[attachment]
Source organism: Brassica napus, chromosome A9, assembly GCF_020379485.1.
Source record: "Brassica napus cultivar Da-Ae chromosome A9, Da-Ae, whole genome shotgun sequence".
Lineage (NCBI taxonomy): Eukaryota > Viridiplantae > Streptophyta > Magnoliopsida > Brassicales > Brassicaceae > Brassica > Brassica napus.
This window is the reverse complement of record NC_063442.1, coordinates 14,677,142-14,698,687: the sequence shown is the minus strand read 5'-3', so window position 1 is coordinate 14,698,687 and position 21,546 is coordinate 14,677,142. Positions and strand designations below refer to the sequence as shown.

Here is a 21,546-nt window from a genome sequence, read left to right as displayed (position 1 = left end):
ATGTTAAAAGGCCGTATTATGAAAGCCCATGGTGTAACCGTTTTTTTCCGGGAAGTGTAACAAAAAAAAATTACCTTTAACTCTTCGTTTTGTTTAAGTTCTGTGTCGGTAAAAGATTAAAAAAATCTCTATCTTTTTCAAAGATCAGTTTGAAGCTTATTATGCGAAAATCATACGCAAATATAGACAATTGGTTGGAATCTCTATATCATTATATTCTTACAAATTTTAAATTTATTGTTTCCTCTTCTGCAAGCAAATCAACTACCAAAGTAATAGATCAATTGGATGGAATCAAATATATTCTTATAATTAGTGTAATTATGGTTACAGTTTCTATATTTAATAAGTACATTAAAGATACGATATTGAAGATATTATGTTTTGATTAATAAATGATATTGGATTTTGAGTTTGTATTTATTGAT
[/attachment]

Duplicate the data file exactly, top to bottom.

Source organism: Brassica napus, chromosome A9, assembly GCF_020379485.1.
Source record: "Brassica napus cultivar Da-Ae chromosome A9, Da-Ae, whole genome shotgun sequence".
Lineage (NCBI taxonomy): Eukaryota > Viridiplantae > Streptophyta > Magnoliopsida > Brassicales > Brassicaceae > Brassica > Brassica napus.
This window is the reverse complement of record NC_063442.1, coordinates 14,677,142-14,698,687: the sequence shown is the minus strand read 5'-3', so window position 1 is coordinate 14,698,687 and position 21,546 is coordinate 14,677,142. Positions and strand designations below refer to the sequence as shown.

Here is a 21,546-nt window from a genome sequence, read left to right as displayed (position 1 = left end):
ATGTTAAAAGGCCGTATTATGAAAGCCCATGGTGTAACCGTTTTTTTCCGGGAAGTGTAACAAAAAAAAATTACCTTTAACTCTTCGTTTTGTTTAAGTTCTGTGTCGGTAAAAGATTAAAAAAATCTCTATCTTTTTCAAAGATCAGTTTGAAGCTTATTATGCGAAAATCATACGCAAATATAGACAATTGGTTGGAATCTCTATATCATTATATTCTTACAAATTTTAAATTTATTGTTTCCTCTTCTGCAAGCAAATCAACTACCAAAGTAATAGATCAATTGGATGGAATCAAATATATTCTTATAATTAGTGTAATTATGGTTACAGTTTCTATATTTAATAAGTACATTAAAGATACGATATTGAAGATATTATGTTTTGATTAATAAATGATATTGGATTTTGAGTTTGTATTTATTGAT